Internationally best-selling author shares insights, inspires writers around Coppell

Pramika Kadari, Copy Editor

Although she usually writes for between five and 10 hours a day, best-selling author Julia Heaberlin is taking a break from the craft to promote her latest book, Paper Ghosts.


On Friday night, she visited the Cozby Library and Community Commons to meet fans and answer questions.


The Friends of the Library helped organize and sponsor the event. Attendee Adrienne Morton, who is also a Friend, was excited to have the opportunity to interact with her.


“It’s so helpful to hear [writers] discuss their own work, and how they start with an idea — or maybe not even an idea — and they get to this finished product that they maybe didn’t even anticipate completing,” Morton said. “It’s exciting to hear how they get from start to finish, and I think it inspires people to read and to write.”


For the first half of the event, Library Director ​Victoria Chiavetta conducted an on-stage interview with Heaberlin, asking about a variety of topics from writing quirks to research.


Partly because she is also an award-winning journalist, Heaberlin places a large emphasis on research while writing her novels.


“There’s all kinds of research I do to make sure my books are really accurate, that’s really important to me,” Heaberlin said. “If I have what they call ‘writer’s block’, it’s not true ‘writer’s block’, it’s that I don’t know enough about what I’m writing about, so I need to go talk to someone.”


For her book Black-Eyed Susans, she spoke with multiple people, including DNA expert Rhonda Roby and lawyer David R. Dow because of the story’s focus on the death penalty and forensic science.


Being a psychological thriller and suspense novelist, Heaberlin gets much of her inspiration from dark sources, and often dark photography.


“For a brief period of time, [my grandfather] was a crime scene photographer,” Heaberlin said. “When I think about my imagination and the seeds of dark photography, I think about this book that was in his basement.”


It was the book containing his photographs of murder scenes, and Heaberlin was fascinated by the images. After introducing the book, she read aloud an essay she wrote about the effect it had on her.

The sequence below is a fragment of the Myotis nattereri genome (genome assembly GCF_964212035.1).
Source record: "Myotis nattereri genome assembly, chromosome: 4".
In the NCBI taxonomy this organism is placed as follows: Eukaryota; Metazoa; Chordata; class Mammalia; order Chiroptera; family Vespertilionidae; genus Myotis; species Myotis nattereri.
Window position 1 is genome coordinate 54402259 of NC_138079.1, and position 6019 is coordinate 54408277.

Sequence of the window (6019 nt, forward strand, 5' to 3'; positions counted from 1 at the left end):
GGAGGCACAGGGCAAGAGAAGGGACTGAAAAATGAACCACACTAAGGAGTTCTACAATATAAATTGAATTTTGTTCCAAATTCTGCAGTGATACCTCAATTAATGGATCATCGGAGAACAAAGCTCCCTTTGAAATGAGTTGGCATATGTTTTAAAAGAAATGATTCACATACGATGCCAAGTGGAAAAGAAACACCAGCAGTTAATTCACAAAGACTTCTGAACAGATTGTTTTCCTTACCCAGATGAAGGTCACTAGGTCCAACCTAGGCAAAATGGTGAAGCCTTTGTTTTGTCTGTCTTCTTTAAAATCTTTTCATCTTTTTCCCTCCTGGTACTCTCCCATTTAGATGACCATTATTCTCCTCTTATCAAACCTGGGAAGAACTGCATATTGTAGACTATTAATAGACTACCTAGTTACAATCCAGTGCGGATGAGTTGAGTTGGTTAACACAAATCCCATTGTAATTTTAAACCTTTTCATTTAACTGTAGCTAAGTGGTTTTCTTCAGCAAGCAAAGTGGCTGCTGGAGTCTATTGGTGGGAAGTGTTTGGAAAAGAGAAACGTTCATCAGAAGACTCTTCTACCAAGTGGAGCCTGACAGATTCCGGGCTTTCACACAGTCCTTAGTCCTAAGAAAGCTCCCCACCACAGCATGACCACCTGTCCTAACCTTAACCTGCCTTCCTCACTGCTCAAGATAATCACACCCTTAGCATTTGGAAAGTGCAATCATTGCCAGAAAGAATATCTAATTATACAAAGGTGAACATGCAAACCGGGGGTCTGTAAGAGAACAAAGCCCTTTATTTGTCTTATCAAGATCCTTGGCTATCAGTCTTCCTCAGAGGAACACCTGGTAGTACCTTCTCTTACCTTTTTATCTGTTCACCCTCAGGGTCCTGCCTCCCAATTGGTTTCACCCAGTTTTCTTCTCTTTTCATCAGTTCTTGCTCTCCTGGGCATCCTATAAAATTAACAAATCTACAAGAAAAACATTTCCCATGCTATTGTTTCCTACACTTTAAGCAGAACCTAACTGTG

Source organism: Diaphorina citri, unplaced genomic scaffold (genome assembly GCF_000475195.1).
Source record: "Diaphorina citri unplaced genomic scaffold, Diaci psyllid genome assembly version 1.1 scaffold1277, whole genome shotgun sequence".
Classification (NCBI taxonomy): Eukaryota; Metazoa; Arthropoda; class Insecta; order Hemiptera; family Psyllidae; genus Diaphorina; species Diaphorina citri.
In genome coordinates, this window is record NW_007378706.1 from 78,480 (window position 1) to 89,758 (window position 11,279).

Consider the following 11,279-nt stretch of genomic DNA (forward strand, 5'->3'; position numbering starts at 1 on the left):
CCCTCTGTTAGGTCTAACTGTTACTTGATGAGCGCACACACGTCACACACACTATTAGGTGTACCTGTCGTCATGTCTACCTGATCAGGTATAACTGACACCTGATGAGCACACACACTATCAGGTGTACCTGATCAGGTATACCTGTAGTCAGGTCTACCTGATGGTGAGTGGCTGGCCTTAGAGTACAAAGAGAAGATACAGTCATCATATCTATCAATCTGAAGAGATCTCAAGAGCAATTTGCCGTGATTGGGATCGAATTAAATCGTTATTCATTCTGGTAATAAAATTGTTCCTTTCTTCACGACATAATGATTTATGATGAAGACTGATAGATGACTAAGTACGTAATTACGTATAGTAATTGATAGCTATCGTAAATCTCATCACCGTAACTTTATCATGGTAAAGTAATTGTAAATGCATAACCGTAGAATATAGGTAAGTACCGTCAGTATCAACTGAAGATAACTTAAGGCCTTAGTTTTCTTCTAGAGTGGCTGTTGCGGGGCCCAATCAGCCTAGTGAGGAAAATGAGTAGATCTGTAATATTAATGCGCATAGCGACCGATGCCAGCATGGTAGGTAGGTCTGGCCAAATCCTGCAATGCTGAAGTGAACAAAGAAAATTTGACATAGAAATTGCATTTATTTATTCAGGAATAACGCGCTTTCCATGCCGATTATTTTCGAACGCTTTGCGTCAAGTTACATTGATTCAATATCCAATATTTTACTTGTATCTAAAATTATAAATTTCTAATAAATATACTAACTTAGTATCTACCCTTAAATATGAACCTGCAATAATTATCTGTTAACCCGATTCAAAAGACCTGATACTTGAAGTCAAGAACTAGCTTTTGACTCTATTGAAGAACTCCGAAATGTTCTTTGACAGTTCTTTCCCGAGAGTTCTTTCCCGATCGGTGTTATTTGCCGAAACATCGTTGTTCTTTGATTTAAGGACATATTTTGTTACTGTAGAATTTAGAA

After the interview concluded, the audience asked their own questions. Heaberlin received questions about her writing process, audiobook versions of her novels and a potential movie for Black-Eyed Susans, among others.


“[I plot out my books] very, very, very little [before writing them],” said Heaberlin when asked about her outlining process. “I didn’t write a book for a really long time because I couldn’t write an outline. I read Stephen King’s On Writing, and that freed me, because he just throws up his book into the pages [with] no outline.”

Pramika Kadari
On Friday night at the Cozby Library and Community Commons, readers buy best-selling author Julia Heaberlin’s books. Heaberlin visited the library to interact with and answer questions from readers and aspiring writers.

Once the event wrapped up, several audience members bought copies of Heaberlin’s books — which were being sold in the library — and had them signed by her.

Many of those who read her work enjoyed the fact that most of her books are set in Texas, and many of the locations, traditions and ideas mentioned in them are recognizable.


“Her books really connects with the whole Texas theme,” Friend of the Library attendee Bobbie Baumgarten said.

Attendees left with not only a signed book, but also the inspiration that comes with speaking to an acclaimed author.

“Publishing is very difficult,” Heaberlin said. “You need that [emotional support] to become a writer. You need people to tell you ‘don’t give up, even if you’re rejected.’”